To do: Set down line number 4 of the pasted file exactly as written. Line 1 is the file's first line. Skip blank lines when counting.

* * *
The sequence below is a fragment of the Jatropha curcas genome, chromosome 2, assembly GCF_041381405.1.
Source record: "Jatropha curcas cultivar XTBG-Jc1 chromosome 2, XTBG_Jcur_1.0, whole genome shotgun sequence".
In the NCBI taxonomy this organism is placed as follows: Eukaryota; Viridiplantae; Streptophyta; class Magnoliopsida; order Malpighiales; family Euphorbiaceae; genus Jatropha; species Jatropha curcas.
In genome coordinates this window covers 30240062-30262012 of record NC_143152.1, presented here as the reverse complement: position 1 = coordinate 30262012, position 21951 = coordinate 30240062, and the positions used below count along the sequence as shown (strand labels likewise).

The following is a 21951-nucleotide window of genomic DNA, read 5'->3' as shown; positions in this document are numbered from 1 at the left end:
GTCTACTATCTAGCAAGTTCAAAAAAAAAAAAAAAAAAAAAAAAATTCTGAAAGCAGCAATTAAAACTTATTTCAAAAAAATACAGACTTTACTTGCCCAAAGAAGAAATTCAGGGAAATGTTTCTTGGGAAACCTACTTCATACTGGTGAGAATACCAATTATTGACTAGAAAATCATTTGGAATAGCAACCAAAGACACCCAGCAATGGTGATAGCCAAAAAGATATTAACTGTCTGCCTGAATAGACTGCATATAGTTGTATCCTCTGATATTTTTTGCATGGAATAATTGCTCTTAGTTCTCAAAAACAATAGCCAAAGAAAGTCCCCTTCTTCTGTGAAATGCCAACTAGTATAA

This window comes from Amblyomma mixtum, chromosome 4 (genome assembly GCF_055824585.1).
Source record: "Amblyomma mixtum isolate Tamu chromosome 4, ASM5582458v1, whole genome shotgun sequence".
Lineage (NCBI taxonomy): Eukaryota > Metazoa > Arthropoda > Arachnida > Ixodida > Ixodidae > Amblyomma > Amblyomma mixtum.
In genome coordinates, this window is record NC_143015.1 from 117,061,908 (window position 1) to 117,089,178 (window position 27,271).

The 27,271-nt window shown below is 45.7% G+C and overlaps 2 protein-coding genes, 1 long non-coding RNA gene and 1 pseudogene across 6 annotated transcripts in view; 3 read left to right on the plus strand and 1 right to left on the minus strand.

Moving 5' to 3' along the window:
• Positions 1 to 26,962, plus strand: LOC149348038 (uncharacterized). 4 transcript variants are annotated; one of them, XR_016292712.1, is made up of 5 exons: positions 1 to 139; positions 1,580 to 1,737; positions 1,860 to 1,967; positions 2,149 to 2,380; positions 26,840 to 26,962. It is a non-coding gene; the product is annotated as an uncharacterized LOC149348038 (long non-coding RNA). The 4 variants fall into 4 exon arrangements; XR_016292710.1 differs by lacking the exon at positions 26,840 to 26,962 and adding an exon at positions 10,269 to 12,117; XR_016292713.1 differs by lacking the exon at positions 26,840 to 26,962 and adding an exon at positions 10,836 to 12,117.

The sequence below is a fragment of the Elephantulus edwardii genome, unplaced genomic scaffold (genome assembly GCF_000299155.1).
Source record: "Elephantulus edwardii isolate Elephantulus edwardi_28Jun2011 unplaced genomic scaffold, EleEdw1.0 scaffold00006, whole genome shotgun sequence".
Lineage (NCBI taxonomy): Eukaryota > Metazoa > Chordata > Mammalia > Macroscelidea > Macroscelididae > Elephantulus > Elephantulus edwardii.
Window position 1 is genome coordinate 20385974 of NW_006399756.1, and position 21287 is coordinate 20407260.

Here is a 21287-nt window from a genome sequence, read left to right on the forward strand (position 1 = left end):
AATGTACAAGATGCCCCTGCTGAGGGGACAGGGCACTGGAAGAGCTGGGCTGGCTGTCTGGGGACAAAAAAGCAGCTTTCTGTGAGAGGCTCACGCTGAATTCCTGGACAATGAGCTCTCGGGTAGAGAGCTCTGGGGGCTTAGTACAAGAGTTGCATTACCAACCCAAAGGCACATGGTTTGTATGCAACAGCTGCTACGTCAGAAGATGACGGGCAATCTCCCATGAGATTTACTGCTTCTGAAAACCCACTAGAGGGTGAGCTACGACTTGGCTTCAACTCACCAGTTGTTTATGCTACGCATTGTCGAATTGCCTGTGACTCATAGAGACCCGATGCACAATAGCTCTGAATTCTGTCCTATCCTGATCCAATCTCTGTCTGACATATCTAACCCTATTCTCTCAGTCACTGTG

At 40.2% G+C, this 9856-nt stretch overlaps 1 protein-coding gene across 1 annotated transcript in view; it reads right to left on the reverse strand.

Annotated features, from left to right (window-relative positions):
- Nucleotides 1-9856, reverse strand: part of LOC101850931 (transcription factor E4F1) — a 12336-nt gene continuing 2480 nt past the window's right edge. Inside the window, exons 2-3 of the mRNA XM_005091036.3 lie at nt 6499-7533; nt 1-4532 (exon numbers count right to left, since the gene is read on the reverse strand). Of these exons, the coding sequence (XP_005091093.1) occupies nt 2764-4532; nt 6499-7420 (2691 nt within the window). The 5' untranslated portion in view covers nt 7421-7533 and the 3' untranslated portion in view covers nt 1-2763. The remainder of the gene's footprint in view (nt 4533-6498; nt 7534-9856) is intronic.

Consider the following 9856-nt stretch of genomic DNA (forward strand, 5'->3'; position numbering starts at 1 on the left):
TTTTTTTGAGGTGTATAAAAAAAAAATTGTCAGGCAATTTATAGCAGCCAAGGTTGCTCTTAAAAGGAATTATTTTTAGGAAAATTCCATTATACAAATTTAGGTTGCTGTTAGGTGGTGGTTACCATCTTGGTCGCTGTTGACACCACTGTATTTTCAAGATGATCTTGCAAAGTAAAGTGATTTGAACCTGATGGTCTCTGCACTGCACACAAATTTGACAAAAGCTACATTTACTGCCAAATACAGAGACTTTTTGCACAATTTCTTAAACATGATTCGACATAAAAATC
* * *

In genome coordinates this window covers 30240062-30262012 of record NC_143152.1, presented here as the reverse complement: position 1 = coordinate 30262012, position 21951 = coordinate 30240062, and the positions used below count along the sequence as shown (strand labels likewise).